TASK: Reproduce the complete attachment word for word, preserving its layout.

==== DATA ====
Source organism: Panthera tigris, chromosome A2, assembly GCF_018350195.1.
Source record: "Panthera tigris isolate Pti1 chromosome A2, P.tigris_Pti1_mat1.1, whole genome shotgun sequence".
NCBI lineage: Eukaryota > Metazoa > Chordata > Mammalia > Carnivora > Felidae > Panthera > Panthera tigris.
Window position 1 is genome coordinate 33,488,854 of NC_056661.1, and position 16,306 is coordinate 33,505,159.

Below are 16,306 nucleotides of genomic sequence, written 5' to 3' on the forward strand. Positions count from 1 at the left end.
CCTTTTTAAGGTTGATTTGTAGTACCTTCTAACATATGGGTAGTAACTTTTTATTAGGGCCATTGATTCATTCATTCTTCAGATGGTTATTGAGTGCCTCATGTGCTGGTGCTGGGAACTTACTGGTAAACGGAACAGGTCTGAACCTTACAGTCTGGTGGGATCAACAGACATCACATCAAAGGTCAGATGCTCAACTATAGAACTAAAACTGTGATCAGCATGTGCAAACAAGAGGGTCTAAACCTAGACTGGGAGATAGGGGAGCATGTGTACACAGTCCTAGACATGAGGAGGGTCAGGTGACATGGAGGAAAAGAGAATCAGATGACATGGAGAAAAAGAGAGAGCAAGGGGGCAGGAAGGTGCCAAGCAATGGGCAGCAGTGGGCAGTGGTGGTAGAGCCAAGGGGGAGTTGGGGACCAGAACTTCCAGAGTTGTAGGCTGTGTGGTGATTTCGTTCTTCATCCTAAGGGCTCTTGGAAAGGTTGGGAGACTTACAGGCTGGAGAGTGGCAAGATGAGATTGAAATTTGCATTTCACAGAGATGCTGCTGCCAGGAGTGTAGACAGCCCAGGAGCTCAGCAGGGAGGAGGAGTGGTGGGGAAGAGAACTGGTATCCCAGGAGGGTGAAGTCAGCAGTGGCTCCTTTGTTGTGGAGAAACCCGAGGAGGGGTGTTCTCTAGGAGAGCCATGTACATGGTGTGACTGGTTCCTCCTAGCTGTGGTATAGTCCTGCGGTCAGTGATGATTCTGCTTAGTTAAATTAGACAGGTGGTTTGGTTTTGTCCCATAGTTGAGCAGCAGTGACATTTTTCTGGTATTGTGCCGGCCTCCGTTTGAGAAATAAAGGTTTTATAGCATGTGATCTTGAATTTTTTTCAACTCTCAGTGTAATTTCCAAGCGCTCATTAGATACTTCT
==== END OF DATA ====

Source organism: Panthera tigris, chromosome A2, assembly GCF_018350195.1.
Source record: "Panthera tigris isolate Pti1 chromosome A2, P.tigris_Pti1_mat1.1, whole genome shotgun sequence".
NCBI lineage: Eukaryota > Metazoa > Chordata > Mammalia > Carnivora > Felidae > Panthera > Panthera tigris.
Window position 1 is genome coordinate 33,488,854 of NC_056661.1, and position 16,306 is coordinate 33,505,159.

Below are 16,306 nucleotides of genomic sequence, written 5' to 3' on the forward strand. Positions count from 1 at the left end.
CCTTTTTAAGGTTGATTTGTAGTACCTTCTAACATATGGGTAGTAACTTTTTATTAGGGCCATTGATTCATTCATTCTTCAGATGGTTATTGAGTGCCTCATGTGCTGGTGCTGGGAACTTACTGGTAAACGGAACAGGTCTGAACCTTACAGTCTGGTGGGATCAACAGACATCACATCAAAGGTCAGATGCTCAACTATAGAACTAAAACTGTGATCAGCATGTGCAAACAAGAGGGTCTAAACCTAGACTGGGAGATAGGGGAGCATGTGTACACAGTCCTAGACATGAGGAGGGTCAGGTGACATGGAGGAAAAGAGAATCAGATGACATGGAGAAAAAGAGAGAGCAAGGGGGCAGGAAGGTGCCAAGCAATGGGCAGCAGTGGGCAGTGGTGGTAGAGCCAAGGGGGAGTTGGGGACCAGAACTTCCAGAGTTGTAGGCTGTGTGGTGATTTCGTTCTTCATCCTAAGGGCTCTTGGAAAGGTTGGGAGACTTACAGGCTGGAGAGTGGCAAGATGAGATTGAAATTTGCATTTCACAGAGATGCTGCTGCCAGGAGTGTAGACAGCCCAGGAGCTCAGCAGGGAGGAGGAGTGGTGGGGAAGAGAACTGGTATCCCAGGAGGGTGAAGTCAGCAGTGGCTCCTTTGTTGTGGAGAAACCCGAGGAGGGGTGTTCTCTAGGAGAGCCATGTACATGGTGTGACTGGTTCCTCCTAGCTGTGGTATAGTCCTGCGGTCAGTGATGATTCTGCTTAGTTAAATTAGACAGGTGGTTTGGTTTTGTCCCATAGTTGAGCAGCAGTGACATTTTTCTGGTATTGTGCCGGCCTCCGTTTGAGAAATAAAGGTTTTATAGCATGTGATCTTGAATTTTTTTCAACTCTCAGTGTAATTTCCAAGCGCTCATTAGATACTTCT